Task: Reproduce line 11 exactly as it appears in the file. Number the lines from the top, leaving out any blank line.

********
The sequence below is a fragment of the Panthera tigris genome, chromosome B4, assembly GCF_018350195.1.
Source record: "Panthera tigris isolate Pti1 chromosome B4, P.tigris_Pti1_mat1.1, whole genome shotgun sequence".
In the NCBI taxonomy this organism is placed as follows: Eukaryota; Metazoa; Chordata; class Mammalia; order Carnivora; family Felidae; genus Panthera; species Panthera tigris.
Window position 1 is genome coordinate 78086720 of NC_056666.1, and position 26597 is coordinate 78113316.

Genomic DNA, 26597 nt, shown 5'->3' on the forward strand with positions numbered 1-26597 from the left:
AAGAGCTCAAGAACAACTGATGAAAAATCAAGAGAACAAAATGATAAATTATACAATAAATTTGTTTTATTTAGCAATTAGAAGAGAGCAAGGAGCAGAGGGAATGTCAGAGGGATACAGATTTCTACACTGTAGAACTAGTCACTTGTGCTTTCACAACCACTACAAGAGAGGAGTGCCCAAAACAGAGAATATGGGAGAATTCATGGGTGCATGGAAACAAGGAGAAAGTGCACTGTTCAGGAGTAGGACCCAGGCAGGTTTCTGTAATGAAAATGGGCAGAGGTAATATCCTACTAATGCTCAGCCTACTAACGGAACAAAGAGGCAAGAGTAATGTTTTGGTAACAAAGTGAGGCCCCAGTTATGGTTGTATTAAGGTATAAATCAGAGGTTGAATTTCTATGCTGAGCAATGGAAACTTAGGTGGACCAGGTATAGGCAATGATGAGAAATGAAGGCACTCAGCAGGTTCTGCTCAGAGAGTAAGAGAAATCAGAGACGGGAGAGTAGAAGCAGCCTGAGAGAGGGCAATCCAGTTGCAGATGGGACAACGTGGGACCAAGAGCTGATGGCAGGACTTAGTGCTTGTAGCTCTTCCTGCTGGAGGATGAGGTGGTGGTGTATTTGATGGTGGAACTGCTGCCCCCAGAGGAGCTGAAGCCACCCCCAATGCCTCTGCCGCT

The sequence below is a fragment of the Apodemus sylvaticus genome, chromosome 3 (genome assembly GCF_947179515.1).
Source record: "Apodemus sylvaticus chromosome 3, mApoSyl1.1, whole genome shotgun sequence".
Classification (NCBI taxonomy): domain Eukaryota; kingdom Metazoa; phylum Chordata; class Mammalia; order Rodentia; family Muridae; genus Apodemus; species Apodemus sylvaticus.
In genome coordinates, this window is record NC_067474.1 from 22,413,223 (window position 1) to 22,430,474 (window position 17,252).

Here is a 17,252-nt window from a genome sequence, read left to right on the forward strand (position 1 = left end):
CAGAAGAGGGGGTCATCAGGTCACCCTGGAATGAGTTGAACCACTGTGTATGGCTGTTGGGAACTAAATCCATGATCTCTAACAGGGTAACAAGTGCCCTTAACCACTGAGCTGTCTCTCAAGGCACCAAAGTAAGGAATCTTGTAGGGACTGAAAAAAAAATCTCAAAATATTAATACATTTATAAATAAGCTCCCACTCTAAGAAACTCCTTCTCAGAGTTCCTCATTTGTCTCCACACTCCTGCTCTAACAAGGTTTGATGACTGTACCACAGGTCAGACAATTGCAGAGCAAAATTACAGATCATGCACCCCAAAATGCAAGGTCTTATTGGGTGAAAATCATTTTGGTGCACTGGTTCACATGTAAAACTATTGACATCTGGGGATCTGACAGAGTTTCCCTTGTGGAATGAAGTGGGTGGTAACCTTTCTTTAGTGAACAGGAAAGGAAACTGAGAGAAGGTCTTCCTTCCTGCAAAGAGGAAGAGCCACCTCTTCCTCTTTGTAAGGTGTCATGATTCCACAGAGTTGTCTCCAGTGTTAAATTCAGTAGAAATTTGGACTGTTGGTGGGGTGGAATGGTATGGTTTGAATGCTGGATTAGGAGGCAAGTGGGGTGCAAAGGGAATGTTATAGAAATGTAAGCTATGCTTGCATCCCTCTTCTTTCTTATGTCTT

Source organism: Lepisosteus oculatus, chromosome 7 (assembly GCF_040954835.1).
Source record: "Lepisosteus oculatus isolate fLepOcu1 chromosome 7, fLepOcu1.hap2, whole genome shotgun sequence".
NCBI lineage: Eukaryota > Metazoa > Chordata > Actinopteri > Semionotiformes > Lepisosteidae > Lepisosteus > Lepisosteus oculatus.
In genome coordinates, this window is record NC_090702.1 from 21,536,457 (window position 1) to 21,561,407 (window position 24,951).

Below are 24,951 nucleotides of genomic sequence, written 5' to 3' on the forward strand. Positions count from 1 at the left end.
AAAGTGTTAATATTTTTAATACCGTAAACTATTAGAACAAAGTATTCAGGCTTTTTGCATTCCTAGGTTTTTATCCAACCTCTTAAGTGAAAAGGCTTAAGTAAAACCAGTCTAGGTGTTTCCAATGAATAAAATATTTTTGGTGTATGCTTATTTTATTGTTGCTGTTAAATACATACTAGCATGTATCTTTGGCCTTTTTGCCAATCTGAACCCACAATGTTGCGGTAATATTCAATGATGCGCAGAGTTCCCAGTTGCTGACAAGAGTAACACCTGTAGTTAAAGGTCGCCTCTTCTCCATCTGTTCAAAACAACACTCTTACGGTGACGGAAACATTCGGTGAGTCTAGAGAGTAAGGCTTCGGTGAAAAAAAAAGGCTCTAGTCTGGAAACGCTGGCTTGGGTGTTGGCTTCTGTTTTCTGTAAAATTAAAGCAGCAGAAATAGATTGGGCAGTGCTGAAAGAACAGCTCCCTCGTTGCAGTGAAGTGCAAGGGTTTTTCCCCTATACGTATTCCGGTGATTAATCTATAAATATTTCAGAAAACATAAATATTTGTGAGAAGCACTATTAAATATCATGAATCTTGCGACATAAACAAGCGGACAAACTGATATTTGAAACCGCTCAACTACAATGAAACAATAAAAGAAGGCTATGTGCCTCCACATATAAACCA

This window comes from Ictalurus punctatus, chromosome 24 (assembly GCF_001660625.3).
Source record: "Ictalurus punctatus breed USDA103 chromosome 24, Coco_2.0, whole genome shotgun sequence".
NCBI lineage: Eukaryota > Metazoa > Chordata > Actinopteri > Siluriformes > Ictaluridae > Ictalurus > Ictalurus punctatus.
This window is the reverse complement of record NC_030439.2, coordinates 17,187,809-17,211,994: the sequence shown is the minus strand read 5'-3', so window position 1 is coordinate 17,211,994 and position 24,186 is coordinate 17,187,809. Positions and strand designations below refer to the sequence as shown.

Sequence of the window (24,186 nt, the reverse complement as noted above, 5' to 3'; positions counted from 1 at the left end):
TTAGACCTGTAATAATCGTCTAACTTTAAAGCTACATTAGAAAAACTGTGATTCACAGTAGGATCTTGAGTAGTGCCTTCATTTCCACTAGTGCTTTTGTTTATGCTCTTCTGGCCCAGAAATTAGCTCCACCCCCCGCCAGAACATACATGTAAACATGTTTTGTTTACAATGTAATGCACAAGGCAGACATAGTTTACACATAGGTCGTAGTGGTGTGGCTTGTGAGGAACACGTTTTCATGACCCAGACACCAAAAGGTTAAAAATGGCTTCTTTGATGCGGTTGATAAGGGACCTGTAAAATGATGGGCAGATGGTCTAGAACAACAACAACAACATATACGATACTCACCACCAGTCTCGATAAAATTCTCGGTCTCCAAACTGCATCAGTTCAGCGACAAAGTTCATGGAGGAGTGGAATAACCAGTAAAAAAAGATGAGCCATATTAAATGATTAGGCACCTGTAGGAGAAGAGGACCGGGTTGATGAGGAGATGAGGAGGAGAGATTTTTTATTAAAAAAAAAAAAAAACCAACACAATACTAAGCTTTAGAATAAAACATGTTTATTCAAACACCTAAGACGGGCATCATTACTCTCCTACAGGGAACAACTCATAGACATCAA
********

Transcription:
Here is a 17,252-nt window from a genome sequence, read left to right on the forward strand (position 1 = left end):